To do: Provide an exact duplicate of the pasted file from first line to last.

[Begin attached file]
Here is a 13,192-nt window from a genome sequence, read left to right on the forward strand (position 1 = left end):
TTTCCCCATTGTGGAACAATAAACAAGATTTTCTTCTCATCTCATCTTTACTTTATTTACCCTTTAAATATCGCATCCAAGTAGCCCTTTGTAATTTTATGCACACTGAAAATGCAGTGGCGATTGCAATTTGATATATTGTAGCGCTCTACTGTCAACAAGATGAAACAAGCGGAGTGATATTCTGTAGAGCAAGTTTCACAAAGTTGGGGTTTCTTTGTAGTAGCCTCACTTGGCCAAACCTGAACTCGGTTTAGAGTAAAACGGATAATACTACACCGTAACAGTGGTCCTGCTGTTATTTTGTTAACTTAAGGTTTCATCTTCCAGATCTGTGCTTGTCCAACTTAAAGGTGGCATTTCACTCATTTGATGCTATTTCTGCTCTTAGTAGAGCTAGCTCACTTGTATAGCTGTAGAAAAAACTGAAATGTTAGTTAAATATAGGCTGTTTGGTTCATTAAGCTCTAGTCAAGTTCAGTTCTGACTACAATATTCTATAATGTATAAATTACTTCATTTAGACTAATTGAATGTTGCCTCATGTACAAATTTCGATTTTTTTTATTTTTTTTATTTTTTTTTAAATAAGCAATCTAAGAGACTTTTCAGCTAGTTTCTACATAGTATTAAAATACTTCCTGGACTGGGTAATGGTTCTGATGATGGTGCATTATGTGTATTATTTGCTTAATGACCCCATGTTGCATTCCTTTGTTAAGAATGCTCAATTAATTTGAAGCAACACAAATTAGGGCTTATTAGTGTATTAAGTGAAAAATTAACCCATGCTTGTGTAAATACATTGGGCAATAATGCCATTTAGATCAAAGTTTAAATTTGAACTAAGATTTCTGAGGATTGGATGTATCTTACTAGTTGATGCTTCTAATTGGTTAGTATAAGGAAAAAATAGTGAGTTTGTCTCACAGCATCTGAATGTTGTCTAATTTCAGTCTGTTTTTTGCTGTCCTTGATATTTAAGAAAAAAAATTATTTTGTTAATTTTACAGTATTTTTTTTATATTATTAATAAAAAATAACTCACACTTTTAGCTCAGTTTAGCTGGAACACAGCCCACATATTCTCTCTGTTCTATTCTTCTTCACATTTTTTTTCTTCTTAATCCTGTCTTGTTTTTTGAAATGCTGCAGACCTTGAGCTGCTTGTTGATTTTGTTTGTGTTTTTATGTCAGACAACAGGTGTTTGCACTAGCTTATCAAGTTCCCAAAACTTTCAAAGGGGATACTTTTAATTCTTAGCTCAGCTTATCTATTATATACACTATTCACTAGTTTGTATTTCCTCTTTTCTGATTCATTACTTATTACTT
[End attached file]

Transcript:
Here is a 13,192-nt window from a genome sequence, read left to right on the forward strand (position 1 = left end):
TTTCCCCATTGTGGAACAATAAACAAGATTTTCTTCTCATCTCATCTTTACTTTATTTACCCTTTAAATATCGCATCCAAGTAGCCCTTTGTAATTTTATGCACACTGAAAATGCAGTGGCGATTGCAATTTGATATATTGTAGCGCTCTACTGTCAACAAGATGAAACAAGCGGAGTGATATTCTGTAGAGCAAGTTTCACAAAGTTGGGGTTTCTTTGTAGTAGCCTCACTTGGCCAAACCTGAACTCGGTTTAGAGTAAAACGGATAATACTACACCGTAACAGTGGTCCTGCTGTTATTTTGTTAACTTAAGGTTTCATCTTCCAGATCTGTGCTTGTCCAACTTAAAGGTGGCATTTCACTCATTTGATGCTATTTCTGCTCTTAGTAGAGCTAGCTCACTTGTATAGCTGTAGAAAAAACTGAAATGTTAGTTAAATATAGGCTGTTTGGTTCATTAAGCTCTAGTCAAGTTCAGTTCTGACTACAATATTCTATAATGTATAAATTACTTCATTTAGACTAATTGAATGTTGCCTCATGTACAAATTTCGATTTTTTTTATTTTTTTTATTTTTTTTTAAATAAGCAATCTAAGAGACTTTTCAGCTAGTTTCTACATAGTATTAAAATACTTCCTGGACTGGGTAATGGTTCTGATGATGGTGCATTATGTGTATTATTTGCTTAATGACCCCATGTTGCATTCCTTTGTTAAGAATGCTCAATTAATTTGAAGCAACACAAATTAGGGCTTATTAGTGTATTAAGTGAAAAATTAACCCATGCTTGTGTAAATACATTGGGCAATAATGCCATTTAGATCAAAGTTTAAATTTGAACTAAGATTTCTGAGGATTGGATGTATCTTACTAGTTGATGCTTCTAATTGGTTAGTATAAGGAAAAAATAGTGAGTTTGTCTCACAGCATCTGAATGTTGTCTAATTTCAGTCTGTTTTTTGCTGTCCTTGATATTTAAGAAAAAAAATTATTTTGTTAATTTTACAGTATTTTTTTTATATTATTAATAAAAAATAACTCACACTTTTAGCTCAGTTTAGCTGGAACACAGCCCACATATTCTCTCTGTTCTATTCTTCTTCACATTTTTTTTCTTCTTAATCCTGTCTTGTTTTTTGAAATGCTGCAGACCTTGAGCTGCTTGTTGATTTTGTTTGTGTTTTTATGTCAGACAACAGGTGTTTGCACTAGCTTATCAAGTTCCCAAAACTTTCAAAGGGGATACTTTTAATTCTTAGCTCAGCTTATCTATTATATACACTATTCACTAGTTTGTATTTCCTCTTTTCTGATTCATTACTTATTACTT